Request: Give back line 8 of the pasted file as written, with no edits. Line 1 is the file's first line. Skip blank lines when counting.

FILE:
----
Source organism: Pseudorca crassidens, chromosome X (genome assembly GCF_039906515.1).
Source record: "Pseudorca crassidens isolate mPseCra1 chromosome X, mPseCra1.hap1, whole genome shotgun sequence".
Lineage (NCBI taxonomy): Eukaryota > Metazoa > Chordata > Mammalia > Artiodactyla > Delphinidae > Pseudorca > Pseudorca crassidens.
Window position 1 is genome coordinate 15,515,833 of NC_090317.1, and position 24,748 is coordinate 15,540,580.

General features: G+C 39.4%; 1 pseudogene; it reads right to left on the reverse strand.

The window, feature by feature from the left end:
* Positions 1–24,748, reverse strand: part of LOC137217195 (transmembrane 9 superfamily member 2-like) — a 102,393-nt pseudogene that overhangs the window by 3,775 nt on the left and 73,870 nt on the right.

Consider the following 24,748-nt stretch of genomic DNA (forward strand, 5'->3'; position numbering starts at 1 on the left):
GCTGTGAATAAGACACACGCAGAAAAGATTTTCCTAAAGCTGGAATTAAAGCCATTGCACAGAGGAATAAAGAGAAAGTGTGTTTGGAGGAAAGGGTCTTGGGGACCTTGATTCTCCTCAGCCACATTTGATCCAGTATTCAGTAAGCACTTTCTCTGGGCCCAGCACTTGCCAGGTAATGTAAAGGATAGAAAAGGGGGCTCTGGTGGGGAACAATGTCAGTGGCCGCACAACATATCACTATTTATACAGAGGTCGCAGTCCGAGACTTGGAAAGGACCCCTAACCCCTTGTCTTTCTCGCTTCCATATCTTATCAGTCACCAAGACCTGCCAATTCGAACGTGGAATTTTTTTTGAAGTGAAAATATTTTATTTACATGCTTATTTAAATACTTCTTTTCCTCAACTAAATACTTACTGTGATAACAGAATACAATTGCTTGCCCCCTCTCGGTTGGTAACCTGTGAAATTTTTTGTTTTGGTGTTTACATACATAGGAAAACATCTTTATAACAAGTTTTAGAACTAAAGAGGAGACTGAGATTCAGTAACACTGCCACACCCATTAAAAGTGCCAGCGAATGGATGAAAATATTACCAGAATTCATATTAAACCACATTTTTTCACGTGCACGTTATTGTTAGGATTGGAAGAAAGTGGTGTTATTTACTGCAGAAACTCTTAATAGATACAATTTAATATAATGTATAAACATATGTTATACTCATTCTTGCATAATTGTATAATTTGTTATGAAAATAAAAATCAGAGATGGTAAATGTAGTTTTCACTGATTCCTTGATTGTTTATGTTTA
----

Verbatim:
Consider the following 24,748-nt stretch of genomic DNA (forward strand, 5'->3'; position numbering starts at 1 on the left):